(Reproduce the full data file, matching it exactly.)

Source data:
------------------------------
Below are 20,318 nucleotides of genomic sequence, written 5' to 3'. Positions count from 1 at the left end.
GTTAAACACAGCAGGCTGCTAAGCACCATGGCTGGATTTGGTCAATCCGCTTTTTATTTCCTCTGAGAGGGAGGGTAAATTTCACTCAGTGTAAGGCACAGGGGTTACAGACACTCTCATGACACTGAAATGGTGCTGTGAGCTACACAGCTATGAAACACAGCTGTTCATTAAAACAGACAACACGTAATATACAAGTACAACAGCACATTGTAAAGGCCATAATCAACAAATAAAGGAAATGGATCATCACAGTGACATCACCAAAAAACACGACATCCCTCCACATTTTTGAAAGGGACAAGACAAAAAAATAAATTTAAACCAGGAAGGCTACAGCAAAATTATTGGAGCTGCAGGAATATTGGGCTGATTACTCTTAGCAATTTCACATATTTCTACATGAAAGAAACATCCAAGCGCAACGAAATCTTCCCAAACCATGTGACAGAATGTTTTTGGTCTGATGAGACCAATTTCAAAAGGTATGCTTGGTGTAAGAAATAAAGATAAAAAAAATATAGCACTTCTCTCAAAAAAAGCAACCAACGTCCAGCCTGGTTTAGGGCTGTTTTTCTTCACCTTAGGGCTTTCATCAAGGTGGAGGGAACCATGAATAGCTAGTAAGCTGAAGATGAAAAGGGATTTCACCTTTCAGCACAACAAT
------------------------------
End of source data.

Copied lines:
Below are 20,318 nucleotides of genomic sequence, written 5' to 3'. Positions count from 1 at the left end.
GTTAAACACAGCAGGCTGCTAAGCACCATGGCTGGATTTGGTCAATCCGCTTTTTATTTCCTCTGAGAGGGAGGGTAAATTTCACTCAGTGTAAGGCACAGGGGTTACAGACACTCTCATGACACTGAAATGGTGCTGTGAGCTACACAGCTATGAAACACAGCTGTTCATTAAAACAGACAACACGTAATATACAAGTACAACAGCACATTGTAAAGGCCATAATCAACAAATAAAGGAAATGGATCATCACAGTGACATCACCAAAAAACACGACATCCCTCCACATTTTTGAAAGGGACAAGACAAAAAAATAAATTTAAACCAGGAAGGCTACAGCAAAATTATTGGAGCTGCAGGAATATTGGGCTGATTACTCTTAGCAATTTCACATATTTCTACATGAAAGAAACATCCAAGCGCAACGAAATCTTCCCAAACCATGTGACAGAATGTTTTTGGTCTGATGAGACCAATTTCAAAAGGTATGCTTGGTGTAAGAAATAAAGATAAAAAAAATATAGCACTTCTCTCAAAAAAAGCAACCAACGTCCAGCCTGGTTTAGGGCTGTTTTTCTTCACCTTAGGGCTTTCATCAAGGTGGAGGGAACCATGAATAGCTAGTAAGCTGAAGATGAAAAGGGATTTCACCTTTCAGCACAACAAT